Commencement of Islamic banking opened a new chapter in the history of commercial banks in Pakistan. Meezan Bank enjoys the distinction of being the first and the largest Islamic bank of the country. Others players include Bankislami and Burj Bank (formerly Dawood Islamic Bank). Some Middle Eastern banks have also established their operations in Pakistan and names include Albaraka and Dubai Islamic Bank. Emirates Global has been acquired by Albaraka.

Almost all the conventional banks have established designated Islamic banking branches to get a bigger share in the fast growing pie. At present, Islamic banks control around seven per cent of total banking assets, a phenomenal growth when compared with other countries. Islamic banks in Malaysia had taken almost 30 years to achieve this landmark.

The credit for this phenomenal growth goes to the government and the State Bank of Pakistan (SBP) for allowing Islamic banks to run in parallel with the conventional banks and let the public make their own choice.

Another major factor contributing to the massive growth of Islamic banking is its classification as 'ethical banking'. This encourages even the non-Muslims to indulge in Islamic banking.

Following the policy of liberalization, deregulation and privatization has completely changed the banking landscape in the Pakistan.

Now over 80 per cent of banking assets are managed by the private sector. With the passage of time, the SBP has also increased minimum paid-up capital requirement for the commercial banks, implemented PASCAL-II and now getting ready to implement PASCAL-III.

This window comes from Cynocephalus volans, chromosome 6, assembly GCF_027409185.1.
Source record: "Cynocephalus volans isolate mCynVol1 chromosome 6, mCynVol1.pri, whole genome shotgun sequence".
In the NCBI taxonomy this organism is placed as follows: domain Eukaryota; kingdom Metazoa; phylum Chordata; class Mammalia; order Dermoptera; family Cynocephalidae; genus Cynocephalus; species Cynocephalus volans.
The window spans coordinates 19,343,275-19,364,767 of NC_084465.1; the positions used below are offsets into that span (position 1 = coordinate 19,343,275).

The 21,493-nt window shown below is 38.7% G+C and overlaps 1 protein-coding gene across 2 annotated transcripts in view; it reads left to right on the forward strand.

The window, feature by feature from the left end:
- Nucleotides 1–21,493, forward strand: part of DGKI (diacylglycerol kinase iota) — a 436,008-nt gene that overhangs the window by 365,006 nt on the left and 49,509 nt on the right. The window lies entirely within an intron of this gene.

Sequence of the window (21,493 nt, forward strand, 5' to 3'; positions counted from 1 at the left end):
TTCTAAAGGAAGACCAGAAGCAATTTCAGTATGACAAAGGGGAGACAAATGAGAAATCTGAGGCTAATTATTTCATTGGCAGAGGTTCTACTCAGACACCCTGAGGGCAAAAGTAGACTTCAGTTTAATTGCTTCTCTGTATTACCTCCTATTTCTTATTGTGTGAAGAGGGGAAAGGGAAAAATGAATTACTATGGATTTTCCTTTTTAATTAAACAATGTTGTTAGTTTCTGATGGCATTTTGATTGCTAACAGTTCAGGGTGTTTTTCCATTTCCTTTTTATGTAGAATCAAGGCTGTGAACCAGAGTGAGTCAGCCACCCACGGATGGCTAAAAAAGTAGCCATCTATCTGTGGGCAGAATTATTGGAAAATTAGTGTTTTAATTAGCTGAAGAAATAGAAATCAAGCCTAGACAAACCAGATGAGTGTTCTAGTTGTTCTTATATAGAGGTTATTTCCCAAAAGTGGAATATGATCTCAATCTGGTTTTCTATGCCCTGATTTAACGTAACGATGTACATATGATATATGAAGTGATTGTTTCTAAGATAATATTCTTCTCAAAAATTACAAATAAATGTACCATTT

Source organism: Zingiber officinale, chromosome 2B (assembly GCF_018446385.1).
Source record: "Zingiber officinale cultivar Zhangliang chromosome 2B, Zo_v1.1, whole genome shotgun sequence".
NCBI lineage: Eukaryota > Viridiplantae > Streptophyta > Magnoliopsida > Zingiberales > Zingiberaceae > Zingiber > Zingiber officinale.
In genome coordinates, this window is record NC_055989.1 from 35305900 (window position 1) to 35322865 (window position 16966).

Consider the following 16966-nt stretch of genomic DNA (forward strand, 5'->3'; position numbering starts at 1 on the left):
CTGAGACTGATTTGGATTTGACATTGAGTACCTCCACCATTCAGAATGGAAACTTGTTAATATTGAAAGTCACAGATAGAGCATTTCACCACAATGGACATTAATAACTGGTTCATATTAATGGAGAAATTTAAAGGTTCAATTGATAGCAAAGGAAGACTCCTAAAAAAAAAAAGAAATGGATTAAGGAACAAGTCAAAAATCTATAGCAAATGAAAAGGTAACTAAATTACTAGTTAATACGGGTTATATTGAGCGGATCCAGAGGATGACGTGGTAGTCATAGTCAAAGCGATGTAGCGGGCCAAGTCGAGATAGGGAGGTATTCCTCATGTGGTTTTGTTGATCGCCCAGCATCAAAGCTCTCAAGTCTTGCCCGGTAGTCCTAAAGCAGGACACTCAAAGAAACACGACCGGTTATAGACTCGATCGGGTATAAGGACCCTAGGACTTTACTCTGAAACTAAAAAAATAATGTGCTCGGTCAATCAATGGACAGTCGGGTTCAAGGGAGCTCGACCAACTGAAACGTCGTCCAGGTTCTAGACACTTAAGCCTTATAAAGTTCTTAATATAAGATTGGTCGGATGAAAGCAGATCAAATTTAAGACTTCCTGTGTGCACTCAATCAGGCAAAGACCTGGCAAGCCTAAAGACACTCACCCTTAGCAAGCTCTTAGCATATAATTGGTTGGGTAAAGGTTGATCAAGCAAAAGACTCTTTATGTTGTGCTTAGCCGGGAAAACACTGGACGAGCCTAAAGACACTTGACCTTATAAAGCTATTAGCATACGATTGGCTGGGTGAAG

Commercial banks have also ventured into asset management and insurance businesses by creating separate entities. The also plays a major role in Pakistan's equities market. Besides running asset management companies, they maintain huge investment portfolios.

Mohammad Ali Khoja, the then Managing Director of PICIC, gave the concept of 'financial super markets'. The development finance institution floated a commercial bank, an asset management company and an insurance company. Later on, PICIC Commercial Bank was acquired by Temasek of Singapore and is now operating as NIB Bank but PICIC asset management and PICIC insurance are still operating, though with the change in management.

Commercial banks with the support of insurance companies have been able to enhance lending to the farmers. Last year 97 per cent of the target could be achieved. There is a need to go for comprehensive crop insurance scheme.

The country also needs a couple of housing finance companies, which can offer long-term credit that too at very low interest rate. Developing robust housing companies is a must for the growth of construction industry. Organized low cost housing schemes are necessary for containing proliferation of katchi abadis.

The average spread earned by the banks in Pakistan is above 7.5 per cent, which is exceptionally high. Though many of the experts demand reduction in discount rate, little is talked about reducing the spread. Alternatively, 'Big Five' may be asked to lend one percent of their total deposits to SMEs, micro enterprises and women entrepreneurs at 2.5 per cent. This could be adopted under policy of inclusion.